House speaker rejects extension for 9/11 commission

In a blow to the commission investigating the Sept. 11, 2001, terrorist attacks, House Speaker Dennis Hastert, R-Ill., has told the White House that he will not bring up legislation to extend the May 27 deadline for completing its report, officials said Wednesday, Reuters reported.

Hastert said granting the commission's extension request to July 26 would politicize its final report at the height of campaign season, according to a spokesman.

White House Chief of Staff Andrew Card had personally appealed to Hastert to reconsider, and the lawmaker met Wednesday with President Bush at the White House.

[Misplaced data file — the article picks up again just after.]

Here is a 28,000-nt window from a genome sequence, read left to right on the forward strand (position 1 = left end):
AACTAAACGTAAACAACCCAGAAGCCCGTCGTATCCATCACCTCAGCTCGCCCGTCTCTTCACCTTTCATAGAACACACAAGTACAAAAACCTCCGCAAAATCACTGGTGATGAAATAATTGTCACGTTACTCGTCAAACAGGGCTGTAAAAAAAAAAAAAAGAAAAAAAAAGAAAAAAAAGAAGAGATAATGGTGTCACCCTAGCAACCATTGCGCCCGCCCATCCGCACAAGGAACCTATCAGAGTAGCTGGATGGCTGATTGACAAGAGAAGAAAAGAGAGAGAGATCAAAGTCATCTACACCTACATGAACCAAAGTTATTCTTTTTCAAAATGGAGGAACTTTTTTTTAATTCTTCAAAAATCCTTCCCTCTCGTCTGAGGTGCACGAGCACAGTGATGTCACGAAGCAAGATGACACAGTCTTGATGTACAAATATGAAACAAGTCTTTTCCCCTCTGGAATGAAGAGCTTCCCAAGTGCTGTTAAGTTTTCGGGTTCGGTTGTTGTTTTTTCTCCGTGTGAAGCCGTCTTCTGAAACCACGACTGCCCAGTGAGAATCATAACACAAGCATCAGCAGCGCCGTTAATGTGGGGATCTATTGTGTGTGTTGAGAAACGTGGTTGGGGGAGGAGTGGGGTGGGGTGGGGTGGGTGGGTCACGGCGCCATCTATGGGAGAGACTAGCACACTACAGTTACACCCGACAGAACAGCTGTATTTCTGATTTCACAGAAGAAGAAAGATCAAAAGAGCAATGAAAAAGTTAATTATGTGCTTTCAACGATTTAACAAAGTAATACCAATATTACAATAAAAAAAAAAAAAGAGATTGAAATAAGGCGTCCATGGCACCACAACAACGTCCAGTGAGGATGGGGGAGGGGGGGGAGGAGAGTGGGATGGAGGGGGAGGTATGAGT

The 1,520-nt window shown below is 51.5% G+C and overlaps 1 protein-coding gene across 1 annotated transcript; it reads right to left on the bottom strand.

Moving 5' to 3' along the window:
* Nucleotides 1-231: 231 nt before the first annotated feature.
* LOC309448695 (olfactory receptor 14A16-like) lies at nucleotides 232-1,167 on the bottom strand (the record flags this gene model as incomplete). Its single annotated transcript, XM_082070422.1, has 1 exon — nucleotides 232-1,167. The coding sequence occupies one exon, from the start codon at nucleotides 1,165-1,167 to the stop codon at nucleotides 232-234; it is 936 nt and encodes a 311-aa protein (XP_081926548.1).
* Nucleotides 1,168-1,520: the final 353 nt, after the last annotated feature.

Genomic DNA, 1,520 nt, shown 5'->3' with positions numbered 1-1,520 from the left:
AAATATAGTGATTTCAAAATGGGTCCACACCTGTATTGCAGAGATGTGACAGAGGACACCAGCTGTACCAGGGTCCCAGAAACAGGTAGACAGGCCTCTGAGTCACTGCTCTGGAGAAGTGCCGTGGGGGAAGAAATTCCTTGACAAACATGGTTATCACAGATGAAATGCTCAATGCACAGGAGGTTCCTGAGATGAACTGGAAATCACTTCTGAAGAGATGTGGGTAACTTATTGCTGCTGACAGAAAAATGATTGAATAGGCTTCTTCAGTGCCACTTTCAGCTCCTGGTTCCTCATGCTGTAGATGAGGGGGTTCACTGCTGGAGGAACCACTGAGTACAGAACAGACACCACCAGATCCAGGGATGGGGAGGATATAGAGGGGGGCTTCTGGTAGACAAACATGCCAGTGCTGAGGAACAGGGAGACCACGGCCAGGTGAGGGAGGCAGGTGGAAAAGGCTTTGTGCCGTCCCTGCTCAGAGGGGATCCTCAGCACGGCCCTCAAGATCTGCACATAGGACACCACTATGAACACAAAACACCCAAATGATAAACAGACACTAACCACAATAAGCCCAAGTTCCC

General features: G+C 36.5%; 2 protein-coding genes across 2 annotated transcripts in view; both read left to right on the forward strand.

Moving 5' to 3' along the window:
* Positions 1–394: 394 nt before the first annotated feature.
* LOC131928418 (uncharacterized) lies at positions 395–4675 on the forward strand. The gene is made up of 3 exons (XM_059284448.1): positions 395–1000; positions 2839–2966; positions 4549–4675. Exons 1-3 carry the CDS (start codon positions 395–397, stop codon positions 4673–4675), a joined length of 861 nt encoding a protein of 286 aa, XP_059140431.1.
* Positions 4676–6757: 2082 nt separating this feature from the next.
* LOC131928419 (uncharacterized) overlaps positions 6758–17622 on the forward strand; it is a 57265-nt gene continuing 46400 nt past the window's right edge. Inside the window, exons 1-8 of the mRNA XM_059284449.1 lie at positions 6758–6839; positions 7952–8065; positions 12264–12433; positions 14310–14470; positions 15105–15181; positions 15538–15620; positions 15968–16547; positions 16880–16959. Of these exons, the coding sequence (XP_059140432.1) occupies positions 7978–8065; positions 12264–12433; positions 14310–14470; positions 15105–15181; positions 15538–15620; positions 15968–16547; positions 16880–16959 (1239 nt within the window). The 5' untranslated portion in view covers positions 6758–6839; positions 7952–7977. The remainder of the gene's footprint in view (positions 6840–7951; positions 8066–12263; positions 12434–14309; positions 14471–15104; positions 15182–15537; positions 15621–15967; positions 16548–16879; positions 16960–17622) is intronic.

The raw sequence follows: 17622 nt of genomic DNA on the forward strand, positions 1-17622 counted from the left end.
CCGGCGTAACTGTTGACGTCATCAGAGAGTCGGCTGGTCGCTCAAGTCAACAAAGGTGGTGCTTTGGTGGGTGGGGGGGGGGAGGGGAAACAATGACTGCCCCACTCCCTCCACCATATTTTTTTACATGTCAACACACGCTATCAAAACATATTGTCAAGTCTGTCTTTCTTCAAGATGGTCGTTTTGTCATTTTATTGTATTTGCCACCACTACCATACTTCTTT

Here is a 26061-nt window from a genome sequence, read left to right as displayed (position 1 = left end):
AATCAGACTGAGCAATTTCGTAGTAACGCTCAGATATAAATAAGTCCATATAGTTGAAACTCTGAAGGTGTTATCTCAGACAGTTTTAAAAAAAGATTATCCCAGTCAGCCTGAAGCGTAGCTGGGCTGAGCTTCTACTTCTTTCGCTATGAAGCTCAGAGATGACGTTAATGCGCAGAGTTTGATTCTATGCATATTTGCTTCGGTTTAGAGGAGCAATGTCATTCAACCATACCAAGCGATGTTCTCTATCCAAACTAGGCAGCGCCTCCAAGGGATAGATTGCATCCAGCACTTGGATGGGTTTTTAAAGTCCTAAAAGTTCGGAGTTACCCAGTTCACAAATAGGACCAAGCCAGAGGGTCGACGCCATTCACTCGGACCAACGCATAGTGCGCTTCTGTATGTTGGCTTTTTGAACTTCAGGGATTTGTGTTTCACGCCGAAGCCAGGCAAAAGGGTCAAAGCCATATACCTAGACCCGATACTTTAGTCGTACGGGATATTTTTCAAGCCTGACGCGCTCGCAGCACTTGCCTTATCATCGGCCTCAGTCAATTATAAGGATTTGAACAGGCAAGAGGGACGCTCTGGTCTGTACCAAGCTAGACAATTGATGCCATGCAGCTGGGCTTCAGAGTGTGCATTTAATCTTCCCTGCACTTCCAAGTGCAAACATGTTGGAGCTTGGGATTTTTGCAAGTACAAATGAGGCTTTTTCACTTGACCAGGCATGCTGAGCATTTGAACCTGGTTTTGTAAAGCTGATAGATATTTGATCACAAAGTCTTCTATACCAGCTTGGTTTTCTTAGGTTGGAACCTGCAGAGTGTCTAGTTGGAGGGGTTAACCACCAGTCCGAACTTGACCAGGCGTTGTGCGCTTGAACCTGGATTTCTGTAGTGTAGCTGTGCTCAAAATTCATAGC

But the Hastert spokesman said the speaker told the White House and fellow Republicans, "It's a bad idea to extend the commission, and ... we're not going to bring any legislation up."

Despite initial objections, Bush backed the 60-day extension, and the Republican-controlled Senate is moving forward with legislation.

"He thinks the [commission's] report is overdue and we need to get the recommendations as soon as possible. He is also concerned it will become a political football if this thing is extended and it is released in the middle of the presidential campaign," said the Hastert spokesman.

Unless Congress acts, House Minority Leader Nancy Pelosi, D-Calif., warned Hastert in a letter that "important investigative work will not be done, a result clearly not in the national interest."

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